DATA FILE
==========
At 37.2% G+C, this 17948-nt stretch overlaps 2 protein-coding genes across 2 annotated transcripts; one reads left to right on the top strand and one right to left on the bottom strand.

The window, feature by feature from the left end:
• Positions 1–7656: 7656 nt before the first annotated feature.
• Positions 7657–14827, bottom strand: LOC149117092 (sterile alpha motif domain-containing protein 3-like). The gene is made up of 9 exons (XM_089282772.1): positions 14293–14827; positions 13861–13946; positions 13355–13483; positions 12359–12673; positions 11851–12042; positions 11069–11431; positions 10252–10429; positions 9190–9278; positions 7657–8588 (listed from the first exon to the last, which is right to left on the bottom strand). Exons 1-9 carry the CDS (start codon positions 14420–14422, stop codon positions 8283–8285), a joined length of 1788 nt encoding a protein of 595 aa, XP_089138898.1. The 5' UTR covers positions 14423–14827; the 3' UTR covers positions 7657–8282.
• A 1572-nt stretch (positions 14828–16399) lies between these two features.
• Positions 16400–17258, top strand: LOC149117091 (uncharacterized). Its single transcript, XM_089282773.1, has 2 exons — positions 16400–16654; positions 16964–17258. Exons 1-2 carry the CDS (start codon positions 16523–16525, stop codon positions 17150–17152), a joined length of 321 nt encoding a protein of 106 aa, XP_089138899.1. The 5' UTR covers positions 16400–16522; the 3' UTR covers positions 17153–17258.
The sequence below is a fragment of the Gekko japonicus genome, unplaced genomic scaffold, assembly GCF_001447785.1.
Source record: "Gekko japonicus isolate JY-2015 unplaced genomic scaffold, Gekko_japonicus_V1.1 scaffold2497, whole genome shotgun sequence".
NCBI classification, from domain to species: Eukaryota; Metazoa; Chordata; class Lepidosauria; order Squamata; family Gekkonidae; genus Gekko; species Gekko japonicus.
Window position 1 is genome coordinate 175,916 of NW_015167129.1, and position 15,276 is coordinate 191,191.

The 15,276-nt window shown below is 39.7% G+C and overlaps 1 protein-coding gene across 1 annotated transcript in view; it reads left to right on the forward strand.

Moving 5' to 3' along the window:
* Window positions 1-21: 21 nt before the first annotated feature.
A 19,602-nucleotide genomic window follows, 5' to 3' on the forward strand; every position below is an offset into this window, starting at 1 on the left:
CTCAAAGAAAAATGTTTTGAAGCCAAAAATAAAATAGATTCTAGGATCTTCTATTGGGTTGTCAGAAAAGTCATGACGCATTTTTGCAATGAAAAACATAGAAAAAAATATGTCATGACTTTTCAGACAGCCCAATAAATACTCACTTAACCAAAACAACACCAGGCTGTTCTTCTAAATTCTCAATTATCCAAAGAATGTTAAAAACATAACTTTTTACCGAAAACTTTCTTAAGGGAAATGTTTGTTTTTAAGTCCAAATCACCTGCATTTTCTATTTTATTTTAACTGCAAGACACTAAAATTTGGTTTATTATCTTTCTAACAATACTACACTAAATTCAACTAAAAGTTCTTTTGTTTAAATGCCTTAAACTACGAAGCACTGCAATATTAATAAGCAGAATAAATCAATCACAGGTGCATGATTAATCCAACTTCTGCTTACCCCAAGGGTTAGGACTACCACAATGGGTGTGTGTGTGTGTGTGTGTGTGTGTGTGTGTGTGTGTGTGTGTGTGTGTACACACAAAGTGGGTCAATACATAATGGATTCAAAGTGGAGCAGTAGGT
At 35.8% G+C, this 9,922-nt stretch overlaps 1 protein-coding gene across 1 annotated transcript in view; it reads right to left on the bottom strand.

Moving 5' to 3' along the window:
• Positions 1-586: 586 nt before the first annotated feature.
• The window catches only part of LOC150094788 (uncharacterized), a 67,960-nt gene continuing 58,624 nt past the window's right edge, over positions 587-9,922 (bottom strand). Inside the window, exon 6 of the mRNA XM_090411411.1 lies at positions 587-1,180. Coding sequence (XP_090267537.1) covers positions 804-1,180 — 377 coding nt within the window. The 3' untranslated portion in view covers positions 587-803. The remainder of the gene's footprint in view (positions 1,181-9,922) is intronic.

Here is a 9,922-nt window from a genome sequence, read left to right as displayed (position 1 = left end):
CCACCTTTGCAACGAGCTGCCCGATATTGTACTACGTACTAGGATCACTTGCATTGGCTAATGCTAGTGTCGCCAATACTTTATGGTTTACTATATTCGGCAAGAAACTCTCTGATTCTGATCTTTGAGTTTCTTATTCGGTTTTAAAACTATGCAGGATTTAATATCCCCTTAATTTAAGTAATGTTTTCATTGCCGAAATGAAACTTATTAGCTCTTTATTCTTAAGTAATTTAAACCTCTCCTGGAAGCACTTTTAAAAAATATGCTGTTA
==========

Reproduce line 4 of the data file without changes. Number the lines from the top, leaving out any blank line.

• Positions 7657–14827, bottom strand: LOC149117092 (sterile alpha motif domain-containing protein 3-like). The gene is made up of 9 exons (XM_089282772.1): positions 14293–14827; positions 13861–13946; positions 13355–13483; positions 12359–12673; positions 11851–12042; positions 11069–11431; positions 10252–10429; positions 9190–9278; positions 7657–8588 (listed from the first exon to the last, which is right to left on the bottom strand). Exons 1-9 carry the CDS (start codon positions 14420–14422, stop codon positions 8283–8285), a joined length of 1788 nt encoding a protein of 595 aa, XP_089138898.1. The 5' UTR covers positions 14423–14827; the 3' UTR covers positions 7657–8282.